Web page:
Instead of picking your drawing presets from a list of names, they’re all on display along the toolbar so you can find the right one instantly and select it with a tap. If you want to edit it, tap a second time, and if you have more presets than fit on the page you can scroll left and right to see them all. Stamps and shapes work similarly, with a live preview of your current stamp or shape tinted and resized to match your settings. Tap once to select either tool, and select again to pick a new stamp or shape or to edit it.

The stamps panel itself has been completely rewritten as a collection view that scrolls up and down freely instead of paging left and right, and it no longer requires an “edit” mode to rearrange, add, delete, or edit your stamps. We’ve also added a new layout that makes stamps accessible without covering up a significant portion of the page: tap the new arrow button in the top left-hand corner to shrink it down into a single column of stamps that fills up the screen vertically. Finally, when placing stamps on a page, last-minute movements made by lifting your finger are now ignored for improved accuracy.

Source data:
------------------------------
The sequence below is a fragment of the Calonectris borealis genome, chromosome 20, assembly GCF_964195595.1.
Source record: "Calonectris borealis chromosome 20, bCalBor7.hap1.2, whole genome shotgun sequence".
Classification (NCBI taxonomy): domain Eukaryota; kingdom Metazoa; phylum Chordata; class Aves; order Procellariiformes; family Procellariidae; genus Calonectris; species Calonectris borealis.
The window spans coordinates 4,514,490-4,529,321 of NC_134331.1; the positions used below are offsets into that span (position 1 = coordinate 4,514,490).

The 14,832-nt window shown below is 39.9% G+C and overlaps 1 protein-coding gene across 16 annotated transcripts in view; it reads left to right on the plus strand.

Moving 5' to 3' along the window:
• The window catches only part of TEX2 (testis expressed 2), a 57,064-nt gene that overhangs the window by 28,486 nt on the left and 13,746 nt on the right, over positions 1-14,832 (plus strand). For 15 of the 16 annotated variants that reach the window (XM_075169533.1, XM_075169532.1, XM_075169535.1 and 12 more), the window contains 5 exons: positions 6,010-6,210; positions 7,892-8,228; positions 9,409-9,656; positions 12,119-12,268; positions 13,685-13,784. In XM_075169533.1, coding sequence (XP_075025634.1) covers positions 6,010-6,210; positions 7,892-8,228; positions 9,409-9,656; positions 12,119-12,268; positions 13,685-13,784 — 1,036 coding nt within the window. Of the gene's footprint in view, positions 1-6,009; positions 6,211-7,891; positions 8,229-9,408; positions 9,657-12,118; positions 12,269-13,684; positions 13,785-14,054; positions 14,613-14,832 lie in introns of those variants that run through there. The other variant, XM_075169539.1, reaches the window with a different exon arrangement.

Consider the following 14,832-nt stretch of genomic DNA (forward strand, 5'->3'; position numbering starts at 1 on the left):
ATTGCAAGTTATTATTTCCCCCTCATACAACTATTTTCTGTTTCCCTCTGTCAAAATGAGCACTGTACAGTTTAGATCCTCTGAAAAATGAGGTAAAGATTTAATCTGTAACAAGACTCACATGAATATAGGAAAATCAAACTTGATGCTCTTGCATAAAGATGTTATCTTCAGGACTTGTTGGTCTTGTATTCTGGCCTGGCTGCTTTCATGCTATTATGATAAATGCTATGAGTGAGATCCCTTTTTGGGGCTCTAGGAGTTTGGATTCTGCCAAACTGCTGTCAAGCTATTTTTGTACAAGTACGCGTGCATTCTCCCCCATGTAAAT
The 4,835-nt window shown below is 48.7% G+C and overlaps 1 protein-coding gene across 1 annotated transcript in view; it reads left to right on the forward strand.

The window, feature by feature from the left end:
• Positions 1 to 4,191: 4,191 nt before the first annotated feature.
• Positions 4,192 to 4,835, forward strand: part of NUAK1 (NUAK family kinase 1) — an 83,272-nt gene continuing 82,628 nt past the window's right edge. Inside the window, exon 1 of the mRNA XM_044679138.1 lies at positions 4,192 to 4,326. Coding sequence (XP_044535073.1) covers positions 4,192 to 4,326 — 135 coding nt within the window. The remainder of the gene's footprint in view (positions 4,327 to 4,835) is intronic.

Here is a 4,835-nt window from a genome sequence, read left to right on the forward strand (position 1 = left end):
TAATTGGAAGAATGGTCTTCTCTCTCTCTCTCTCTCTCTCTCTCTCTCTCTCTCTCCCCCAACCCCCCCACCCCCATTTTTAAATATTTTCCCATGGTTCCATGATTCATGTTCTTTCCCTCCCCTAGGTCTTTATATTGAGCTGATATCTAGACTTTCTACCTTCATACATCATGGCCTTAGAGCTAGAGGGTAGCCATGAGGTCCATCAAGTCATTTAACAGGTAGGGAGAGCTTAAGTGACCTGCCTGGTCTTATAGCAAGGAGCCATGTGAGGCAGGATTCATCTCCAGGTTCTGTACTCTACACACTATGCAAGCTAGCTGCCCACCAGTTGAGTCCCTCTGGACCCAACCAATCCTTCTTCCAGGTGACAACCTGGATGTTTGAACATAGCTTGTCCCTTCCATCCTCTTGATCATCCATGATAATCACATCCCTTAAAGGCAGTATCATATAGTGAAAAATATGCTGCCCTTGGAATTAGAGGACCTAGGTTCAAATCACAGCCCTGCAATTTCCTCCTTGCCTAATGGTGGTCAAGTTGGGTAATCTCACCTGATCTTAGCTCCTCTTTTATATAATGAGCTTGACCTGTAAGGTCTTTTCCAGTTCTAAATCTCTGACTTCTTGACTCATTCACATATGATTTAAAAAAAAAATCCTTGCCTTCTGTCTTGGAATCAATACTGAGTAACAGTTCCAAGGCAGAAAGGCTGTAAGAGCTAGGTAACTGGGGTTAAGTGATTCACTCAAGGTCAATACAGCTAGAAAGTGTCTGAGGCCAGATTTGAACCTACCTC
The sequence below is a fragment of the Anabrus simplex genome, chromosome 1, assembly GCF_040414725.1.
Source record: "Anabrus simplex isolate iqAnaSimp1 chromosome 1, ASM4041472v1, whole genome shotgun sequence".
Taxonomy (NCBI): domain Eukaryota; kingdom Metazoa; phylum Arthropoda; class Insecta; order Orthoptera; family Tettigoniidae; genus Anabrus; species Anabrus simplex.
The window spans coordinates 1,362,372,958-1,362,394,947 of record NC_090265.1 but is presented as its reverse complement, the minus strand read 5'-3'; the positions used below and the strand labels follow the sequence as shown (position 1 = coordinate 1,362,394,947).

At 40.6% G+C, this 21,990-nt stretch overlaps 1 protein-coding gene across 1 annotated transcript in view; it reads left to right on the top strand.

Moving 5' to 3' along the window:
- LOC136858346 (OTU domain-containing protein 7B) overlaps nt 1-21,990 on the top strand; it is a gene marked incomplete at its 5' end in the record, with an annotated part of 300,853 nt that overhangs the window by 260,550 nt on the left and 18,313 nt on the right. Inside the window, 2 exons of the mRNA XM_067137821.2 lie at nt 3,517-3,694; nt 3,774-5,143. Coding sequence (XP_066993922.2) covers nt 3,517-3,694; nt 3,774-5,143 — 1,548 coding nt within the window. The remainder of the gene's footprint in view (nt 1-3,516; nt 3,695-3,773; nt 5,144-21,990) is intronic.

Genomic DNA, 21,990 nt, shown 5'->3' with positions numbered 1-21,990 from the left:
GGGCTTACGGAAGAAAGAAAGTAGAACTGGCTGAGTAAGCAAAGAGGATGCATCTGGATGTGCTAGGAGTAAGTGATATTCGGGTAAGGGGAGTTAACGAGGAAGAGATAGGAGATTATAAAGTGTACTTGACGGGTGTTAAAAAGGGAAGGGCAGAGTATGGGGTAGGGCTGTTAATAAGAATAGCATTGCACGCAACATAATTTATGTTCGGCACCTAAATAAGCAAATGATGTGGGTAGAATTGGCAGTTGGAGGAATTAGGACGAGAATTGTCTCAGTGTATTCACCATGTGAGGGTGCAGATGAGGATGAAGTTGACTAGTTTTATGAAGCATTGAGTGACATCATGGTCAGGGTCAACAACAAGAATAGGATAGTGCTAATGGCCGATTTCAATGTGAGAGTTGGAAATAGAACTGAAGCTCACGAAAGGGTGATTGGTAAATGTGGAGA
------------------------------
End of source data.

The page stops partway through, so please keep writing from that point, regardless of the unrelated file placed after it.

Text annotations got some improvements, too, with a new scaling option in the settings panel to ensure that text annotations line up consistently with your music in both portrait and landscape orientations. Since this affects existing annotations, it has only been enabled by default for new users. For other users, turning it on will make text annotations larger in landscape orientation than they have been previously, so some manual adjustments might be necessary.

These improvements join a list of great updates coming with forScore 8, and we’re very excited to get them out the door. If you haven’t had a chance to check them out yet, be sure to take a look at our previous posts unveiling a new media box, tuner, and devices panel.

forScore 8: Devices

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We’re releasing a big update to forScore later this month, and this is the third in a series of in-depth looks we’ll be posting as we count down to its release. If you haven’t had a chance to yet, be sure to check out forScore 8’s new media box and tuner. That’s just the start, though, and today we’re really excited to unveil our next big thing. But first, a little background:

Bluetooth Smart, or Bluetooth LE is an extremely lightweight version of the same wireless technology that’s been around for years, but it uses a fraction of the power meaning both your peripherals and your iPad will last longer between charges. With forScore 8, we’ve added a centralized hub for you to connect to and manage certain peripherals that use this technology, a new “Devices” panel that you’ll find in the tools menu.